“The donne is an appetizer that the local culture must have on their table when eating, be it in finadene or just the hot pepper itself,” explained Blas. “There are many varieties and they are used in different dishes. For the locals, eating a meal without finadene is like eating a meal with a flat taste, they just have to have finadene, or just the donne, on their plate for added spiciness.”
To hear the mayor tell it, the Mangilao Donne Festival is the finadene of Guam festivals without which no on-island experience will be compete. And everyone who’s ever spent any time here knows that if you haven’t tasted finadene – you haven’t tasted Guam.
“It is a must that one should participate in to experience the excitement of all the different varieties of donne plants and other displays, contest as well as entertainment,” said Blas. “You can buy whatever appeals to you, or just to browse around.
If you grow donne and have more than enough and want some extra cash, bring them to the Donne Festival and sell them.”
Demise of the true 'donne'
There are two main types of hot “donne,” or peppers, native to Guam: “Donne’sali” with small, bright red and very pungent fruit and “donne’ ti’au” a long, red and pungent pepper, according to Mari Marutani, a professor at the University of Guam’s College of Natural and Applied Sciences.
“They belong to different genera. Donne’sali has long been harvested from the wild, it is also called the bonnie pepper. And donne’ ti’au is mainly grown in the backyard garden,” said Marutani. The first has been labeled “Guam super hot,” while the second is “Guam regular hot.”
“Guam super hot is very pungent, having Scoville heat unit of 4000-4250, while ‘Guam regular hot’ was reported to have an average of 3450,” said Marutani. “However, unfortunately original specimens of both Guam super hot’ and Guam regular hot have been lost and we will not be able to examine these specimens any longer.”
Purebred native peppers may be hard to come by, but the varieties sold in markets and by roadside vendors on Guam today are rich and varied – with a “pika” (hot) punch that’s all their own. It’s a good thing, because according to Marutani folks around here need their peppers.
“Pacific islanders consider Capsicum spp. (species of hot pepers) as a must ingredient to add pungency to island cuisine,” she said. “While we have many diseases and pests, hot Capsicum spp. can be grown year-round.”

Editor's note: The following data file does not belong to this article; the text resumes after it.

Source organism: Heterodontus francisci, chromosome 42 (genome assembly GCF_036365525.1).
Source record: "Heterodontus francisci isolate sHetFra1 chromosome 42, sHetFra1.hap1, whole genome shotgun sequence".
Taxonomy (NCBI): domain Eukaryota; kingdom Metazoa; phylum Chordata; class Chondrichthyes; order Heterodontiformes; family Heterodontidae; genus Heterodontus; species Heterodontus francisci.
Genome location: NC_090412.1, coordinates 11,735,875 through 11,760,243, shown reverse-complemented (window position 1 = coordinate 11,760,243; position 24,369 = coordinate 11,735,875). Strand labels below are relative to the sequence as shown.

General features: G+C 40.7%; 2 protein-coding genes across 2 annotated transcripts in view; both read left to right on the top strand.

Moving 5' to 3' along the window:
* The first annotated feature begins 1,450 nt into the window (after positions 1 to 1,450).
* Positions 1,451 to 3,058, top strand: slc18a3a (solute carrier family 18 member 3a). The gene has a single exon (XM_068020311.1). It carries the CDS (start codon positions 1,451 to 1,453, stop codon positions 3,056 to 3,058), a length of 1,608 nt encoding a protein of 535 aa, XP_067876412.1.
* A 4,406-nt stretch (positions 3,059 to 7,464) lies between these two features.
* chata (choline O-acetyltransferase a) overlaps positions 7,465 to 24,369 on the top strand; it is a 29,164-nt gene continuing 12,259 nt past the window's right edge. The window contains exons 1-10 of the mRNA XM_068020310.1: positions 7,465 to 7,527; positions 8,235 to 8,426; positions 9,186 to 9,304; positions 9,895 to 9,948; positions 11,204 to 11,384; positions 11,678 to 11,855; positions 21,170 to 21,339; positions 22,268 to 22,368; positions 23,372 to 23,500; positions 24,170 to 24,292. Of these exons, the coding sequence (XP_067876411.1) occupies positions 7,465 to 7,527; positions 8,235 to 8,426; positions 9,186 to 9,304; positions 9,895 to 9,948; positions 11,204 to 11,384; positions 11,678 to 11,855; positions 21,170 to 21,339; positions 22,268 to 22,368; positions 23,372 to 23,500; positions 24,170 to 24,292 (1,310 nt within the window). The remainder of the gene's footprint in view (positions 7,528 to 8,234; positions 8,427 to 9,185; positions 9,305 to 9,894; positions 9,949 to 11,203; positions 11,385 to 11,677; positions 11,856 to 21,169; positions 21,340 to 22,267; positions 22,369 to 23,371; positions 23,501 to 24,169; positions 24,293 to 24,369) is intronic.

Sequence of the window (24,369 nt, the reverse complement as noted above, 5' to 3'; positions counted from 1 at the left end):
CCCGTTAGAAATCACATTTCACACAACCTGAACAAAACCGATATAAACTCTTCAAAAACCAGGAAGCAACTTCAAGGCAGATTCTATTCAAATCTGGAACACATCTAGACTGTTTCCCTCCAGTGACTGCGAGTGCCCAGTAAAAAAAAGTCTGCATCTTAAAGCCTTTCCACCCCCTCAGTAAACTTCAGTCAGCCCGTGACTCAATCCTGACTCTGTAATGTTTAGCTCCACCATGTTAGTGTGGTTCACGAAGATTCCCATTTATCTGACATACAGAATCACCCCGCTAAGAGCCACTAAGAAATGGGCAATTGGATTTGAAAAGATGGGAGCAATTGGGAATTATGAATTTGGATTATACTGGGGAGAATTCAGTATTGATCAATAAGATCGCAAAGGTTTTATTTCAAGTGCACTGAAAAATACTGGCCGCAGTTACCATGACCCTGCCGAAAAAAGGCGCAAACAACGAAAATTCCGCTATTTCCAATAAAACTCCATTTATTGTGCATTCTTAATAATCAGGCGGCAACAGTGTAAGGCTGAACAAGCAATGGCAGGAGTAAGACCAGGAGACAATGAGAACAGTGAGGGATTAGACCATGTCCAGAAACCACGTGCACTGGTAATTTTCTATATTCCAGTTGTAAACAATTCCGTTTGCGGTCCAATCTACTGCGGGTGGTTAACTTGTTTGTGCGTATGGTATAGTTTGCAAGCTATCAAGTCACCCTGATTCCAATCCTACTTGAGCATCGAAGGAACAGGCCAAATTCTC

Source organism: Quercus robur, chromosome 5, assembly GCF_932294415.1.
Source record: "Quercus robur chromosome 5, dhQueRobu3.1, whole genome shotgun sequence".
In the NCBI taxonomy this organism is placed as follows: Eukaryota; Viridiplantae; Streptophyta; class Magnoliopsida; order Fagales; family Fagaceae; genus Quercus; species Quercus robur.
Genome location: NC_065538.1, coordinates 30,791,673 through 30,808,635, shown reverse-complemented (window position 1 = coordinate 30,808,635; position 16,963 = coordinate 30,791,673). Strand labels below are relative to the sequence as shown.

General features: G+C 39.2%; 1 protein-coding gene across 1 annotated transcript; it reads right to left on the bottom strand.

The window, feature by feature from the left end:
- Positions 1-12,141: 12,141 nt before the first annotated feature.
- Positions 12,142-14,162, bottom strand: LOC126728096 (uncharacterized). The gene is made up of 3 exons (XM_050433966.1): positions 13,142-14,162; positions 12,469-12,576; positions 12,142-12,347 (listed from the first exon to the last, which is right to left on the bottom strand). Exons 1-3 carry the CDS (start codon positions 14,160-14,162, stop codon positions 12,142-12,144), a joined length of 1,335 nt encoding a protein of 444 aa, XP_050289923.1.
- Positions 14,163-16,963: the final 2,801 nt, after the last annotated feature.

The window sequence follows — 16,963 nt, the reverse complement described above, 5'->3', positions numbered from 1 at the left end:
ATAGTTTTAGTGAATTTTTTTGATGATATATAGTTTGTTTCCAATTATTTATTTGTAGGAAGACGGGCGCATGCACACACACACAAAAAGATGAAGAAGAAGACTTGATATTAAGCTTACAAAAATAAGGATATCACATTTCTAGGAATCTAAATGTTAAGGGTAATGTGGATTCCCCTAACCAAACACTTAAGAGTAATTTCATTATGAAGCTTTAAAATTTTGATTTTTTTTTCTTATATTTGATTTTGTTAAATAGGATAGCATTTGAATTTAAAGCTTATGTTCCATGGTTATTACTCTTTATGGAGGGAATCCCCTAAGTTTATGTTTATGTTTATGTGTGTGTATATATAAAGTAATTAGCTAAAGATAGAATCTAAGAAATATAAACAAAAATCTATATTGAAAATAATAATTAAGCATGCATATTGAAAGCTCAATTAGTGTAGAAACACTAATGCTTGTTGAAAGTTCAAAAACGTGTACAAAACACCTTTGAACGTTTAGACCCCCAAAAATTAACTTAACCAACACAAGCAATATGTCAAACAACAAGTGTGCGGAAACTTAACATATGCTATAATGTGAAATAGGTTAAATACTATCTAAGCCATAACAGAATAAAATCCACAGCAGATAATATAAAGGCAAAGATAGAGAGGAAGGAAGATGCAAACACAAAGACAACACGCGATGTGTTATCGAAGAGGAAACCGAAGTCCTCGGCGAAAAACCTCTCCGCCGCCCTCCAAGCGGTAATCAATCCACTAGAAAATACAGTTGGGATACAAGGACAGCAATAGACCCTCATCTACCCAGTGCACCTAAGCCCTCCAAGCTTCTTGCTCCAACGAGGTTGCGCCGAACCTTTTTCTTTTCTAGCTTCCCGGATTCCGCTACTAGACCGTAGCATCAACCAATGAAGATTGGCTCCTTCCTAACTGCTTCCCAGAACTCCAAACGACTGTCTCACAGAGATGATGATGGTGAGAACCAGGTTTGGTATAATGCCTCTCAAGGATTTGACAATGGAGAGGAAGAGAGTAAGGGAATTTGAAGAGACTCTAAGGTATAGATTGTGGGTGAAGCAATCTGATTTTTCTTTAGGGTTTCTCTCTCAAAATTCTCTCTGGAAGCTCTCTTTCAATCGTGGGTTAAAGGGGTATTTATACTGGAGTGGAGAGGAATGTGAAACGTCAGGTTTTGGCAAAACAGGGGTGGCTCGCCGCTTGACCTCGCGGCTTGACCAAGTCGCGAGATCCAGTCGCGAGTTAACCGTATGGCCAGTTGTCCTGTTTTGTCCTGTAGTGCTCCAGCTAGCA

You may have heard of “finadene” (or fina’denne), Guam’s signature homemade hot sauce, and “dinanche,” the popular local pepper paste. But what about Fina’denne’ Dinanche?
Unlike its homemade counterparts, Fina’denne’ Dinanche is an Everything Guam brand name pepper paste that is sold in stores.
It can be added to finadene for added spice or used as a dip for beef, chicken, fish or added to soup. Be careful, though. This is considered to have a very spicy kick and should be used sparingly.
According to Everything Guam, the word “dinanche” comes from a word that Chamorro elders refer to as “perfect,” an aptly suited name for its product. It’s made from local boonie peppers with no additives or preservatives.
Everything Guam Fina’denne’ Dinanche can be found at DFS Guam in Tumon or at the Navy Exchange.
For more on this fall's Mangilao Donne Festival, call 734-2163.
How Guam takes its Tabasco
Editor’s note: Last year, Tabasco determined that Guam was the No. 1 consumer per capita of its hot sauce out of some 165 countries. Here’re the top six ways Guamanians take all that Tabasco.
- As an ingredient in finadene sauce – Guam’s most common dipping sauce also known as “the Island sauce for everything.”
- Tabasco dip – Tabasco with salt used as a dip for eating green mangoes.
- Tabasco fried rice – You can’t make the perfect fried rice without the dynamic duo: Hot and Spicy Spam and Tabasco.
- As an ingredient in barbecue marinade – used to marinate everything including chicken, beef, fish, sausage, pork, oysters, and more. (The basic marinade is soy sauce and lemon or vinegar with tons of onions, garlic, and black pepper. From there, everyone adds their own special ingredients and tabasco tops the list.)
- As an ingredient in kelaguen - A popular dish at fiestas and elsewhere that consist of meat, fish or seafood cooked entirely or in part in lemon or other citric juice.
- Tabasco with (canned) corned beef and Cabbage – a much-lived local dish of corned beef stir fried with cabbage and a dash of tabasco.
– Market Wholesale Distributors, Inc.